All plans were completed in three-dimensional treatment planning system (Pinnacle 9.0 m, ADAC, Philips). The TPS determined homogeneous media and density in the body based on the CT density calibration curve and calculated dose with Collapse Cone convolution, which taken account of the calibration of inhomogeneous medium . The Elekta Synergy linear accelerator with 6MV photon energy was used. The PTV was prescribed to 50Gy (D50%) and the optimization constraint is that ensuring 95% isodose line encompasses 95% of PTV (V95%≥47.5Gy).
The TW plan used two opposite half beam which had an appropriate wedge angle and included the whole PTV. The FIF plan and T-IMRT plan were created with same beam angle of the conventional TW plan. The FIF plan had 3–5 subfields on each side using the multileaf collimators to ensure the Dmax of PTV not more than 52.5Gy.
As 7-beam or 9-beam plan was reported to be more appropriate for M-IMRT , the 7-beam plan which avoided direct exposure to the contralateral breast was selected in this study.
VMAT which arc direction is such that beam enters the breast before exiting through the lung may increase the dose volume of the lung and contralateral breast. For example, in our peer study, we found that VMAT with a partial arc could reduce the lower dose (≤10) volume of left lung nearly to 5% compared to VMAT with a full arc. So in this paper, the VMAT plan used an arc field which starting angle and ending angle were respectively the same as the tangential beam angle, and the degree of the sub-field interval of 4° was used .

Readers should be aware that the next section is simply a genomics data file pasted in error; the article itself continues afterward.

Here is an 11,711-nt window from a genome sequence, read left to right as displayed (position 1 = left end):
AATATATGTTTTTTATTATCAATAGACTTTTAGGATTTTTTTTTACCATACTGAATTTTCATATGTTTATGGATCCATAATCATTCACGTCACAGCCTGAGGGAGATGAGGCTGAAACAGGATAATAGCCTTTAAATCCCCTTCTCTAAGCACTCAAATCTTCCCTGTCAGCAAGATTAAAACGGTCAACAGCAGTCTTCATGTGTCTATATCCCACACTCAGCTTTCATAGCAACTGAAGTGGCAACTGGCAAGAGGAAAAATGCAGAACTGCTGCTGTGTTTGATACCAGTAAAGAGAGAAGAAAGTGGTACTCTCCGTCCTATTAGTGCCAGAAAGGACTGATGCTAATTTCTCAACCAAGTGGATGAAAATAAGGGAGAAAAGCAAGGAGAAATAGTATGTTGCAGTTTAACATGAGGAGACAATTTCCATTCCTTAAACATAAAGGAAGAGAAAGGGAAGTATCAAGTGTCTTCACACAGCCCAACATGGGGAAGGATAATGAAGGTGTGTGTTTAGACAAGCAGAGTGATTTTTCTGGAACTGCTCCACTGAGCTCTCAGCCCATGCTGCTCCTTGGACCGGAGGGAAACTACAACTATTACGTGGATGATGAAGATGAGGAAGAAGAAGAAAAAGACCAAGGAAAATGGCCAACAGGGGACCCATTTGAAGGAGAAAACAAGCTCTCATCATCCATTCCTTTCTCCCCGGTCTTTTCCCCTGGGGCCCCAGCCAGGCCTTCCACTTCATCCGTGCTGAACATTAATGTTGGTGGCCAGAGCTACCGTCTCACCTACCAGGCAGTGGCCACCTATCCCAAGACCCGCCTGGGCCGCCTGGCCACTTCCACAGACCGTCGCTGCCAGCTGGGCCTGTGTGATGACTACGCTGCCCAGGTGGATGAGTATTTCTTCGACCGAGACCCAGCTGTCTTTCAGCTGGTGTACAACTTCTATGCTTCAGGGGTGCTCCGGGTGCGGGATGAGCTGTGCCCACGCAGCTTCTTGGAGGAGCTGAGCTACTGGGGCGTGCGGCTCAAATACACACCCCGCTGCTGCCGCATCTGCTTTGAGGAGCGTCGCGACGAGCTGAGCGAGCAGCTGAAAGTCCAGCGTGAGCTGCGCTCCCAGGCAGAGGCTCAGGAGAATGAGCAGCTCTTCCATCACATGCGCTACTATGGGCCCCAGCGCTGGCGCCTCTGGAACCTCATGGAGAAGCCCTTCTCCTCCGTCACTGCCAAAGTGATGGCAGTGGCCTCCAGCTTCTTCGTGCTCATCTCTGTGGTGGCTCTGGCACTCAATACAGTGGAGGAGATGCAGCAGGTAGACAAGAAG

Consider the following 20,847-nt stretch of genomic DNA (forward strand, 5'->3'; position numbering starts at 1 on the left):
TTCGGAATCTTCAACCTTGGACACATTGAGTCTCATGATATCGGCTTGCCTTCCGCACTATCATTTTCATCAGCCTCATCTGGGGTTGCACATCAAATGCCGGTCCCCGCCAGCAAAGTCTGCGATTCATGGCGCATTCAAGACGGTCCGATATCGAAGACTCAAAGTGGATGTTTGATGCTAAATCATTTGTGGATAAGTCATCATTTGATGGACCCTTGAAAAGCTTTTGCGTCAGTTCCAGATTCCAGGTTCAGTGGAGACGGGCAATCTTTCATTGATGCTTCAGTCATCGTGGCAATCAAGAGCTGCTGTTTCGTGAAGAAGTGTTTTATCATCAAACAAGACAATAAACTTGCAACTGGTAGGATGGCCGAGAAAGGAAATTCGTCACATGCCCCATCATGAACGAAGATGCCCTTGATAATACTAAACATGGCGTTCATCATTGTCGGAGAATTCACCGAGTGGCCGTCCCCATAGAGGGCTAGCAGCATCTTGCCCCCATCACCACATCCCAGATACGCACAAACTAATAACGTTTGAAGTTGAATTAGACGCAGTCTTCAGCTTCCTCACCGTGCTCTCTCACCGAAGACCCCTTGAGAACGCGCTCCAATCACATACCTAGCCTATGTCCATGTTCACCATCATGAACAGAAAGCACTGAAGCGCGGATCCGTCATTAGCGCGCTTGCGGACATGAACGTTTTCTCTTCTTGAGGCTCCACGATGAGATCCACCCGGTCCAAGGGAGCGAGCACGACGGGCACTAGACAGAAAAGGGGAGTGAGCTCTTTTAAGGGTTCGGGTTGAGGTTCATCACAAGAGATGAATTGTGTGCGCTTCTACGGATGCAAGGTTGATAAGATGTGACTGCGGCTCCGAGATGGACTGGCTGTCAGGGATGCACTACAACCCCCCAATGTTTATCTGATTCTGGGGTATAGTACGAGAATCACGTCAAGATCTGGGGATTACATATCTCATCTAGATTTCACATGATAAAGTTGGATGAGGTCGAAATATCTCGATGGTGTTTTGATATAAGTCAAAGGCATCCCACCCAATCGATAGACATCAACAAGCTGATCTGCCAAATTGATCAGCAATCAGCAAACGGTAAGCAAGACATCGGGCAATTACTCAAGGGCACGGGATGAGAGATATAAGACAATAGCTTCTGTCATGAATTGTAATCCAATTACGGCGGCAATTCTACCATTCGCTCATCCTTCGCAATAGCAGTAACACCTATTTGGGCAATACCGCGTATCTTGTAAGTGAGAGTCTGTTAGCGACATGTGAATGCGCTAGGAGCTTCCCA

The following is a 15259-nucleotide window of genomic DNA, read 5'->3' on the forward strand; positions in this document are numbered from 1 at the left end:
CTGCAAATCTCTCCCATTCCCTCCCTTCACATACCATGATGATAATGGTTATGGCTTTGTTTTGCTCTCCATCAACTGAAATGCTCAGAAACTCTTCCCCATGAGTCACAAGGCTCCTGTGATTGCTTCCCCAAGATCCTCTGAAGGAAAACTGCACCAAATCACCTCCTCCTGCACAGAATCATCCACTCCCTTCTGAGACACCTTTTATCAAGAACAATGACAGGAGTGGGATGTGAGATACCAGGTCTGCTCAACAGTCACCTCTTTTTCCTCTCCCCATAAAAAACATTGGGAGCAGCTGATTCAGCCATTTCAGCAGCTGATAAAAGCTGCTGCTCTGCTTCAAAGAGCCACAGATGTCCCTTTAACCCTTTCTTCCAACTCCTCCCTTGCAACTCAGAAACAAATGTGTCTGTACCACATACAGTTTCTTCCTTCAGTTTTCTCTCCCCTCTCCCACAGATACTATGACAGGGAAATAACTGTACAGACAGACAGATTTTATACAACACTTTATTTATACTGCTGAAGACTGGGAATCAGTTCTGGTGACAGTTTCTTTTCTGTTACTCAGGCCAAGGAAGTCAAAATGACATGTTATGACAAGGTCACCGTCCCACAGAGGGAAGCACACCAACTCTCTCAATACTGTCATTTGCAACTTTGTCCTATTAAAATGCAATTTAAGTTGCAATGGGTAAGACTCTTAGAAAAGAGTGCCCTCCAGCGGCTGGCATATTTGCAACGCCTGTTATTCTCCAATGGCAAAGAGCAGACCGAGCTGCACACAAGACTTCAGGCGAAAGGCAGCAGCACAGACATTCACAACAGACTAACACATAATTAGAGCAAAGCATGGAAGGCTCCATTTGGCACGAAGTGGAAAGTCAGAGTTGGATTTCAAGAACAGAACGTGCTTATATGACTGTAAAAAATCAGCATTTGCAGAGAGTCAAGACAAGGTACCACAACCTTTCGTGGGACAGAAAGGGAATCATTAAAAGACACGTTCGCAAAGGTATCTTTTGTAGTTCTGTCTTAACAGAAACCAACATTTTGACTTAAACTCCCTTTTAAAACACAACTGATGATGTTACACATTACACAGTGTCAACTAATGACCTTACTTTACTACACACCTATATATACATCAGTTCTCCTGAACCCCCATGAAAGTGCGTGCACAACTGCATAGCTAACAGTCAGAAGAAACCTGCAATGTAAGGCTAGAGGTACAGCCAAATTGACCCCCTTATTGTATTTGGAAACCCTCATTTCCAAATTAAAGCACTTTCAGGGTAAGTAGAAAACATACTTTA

For the IMRT and VMAT plans, the optimization objective listed in Table 1 was used. Direct machine parameter optimization (DMPO) was applied to optimize plans. The minimum field size and monitor unite of sub-field was restricted as 2 cm2 and 2 MU.
The different treatment techniques have been applied to the patients’ dataset without any clinical application. This activity does not require an ethical approval according to our institution’s rules.
The conformity index (CI) and homogeneity index (HI) were defined to describe the quality of plans as follows: 1) CI=V47.5Gy/PTV, V47.5Gy represent the volume receiving 47.5Gy, 2) HI= (D2% -D98%)/D50%, D2%, D50% and D98% mean the doses of 2%, 50% and 98% volume of the PTV.
The results difference between any two of the five plans were compared and analyzed with ANOVA test (α=0.05) using SPSS 17.0 software.
Planned dose results
As showed in Table 2, except the VMAT plan, all the other four plans were able to meet the PTV dose prescription of V95%≥47.5Gy. The 7-IMRT had the best CI (1.3). FIF, 7-IMRT and VMAT plans had the smallest HI (0.11).
Dose of planning target volume (PTV)
The PTV47.5 of VMAT could not meet the planned dose constraint. In ANOVA comparison with each other plan, The CI of 7-IMRT and VMAT plan was smaller than the TW and FIF plan (p<0.05), but the difference of CI among the three inverse plans had no statistical significant. With respect to the HI of PTV, FIF and 7-IMRT plan had similar value of T-IMRT (p>0.05) between any two, but TW and VMAT plans were significantly worse (p<0.05). Figure 2 shows the dose distribution of five plans in isocentral slice.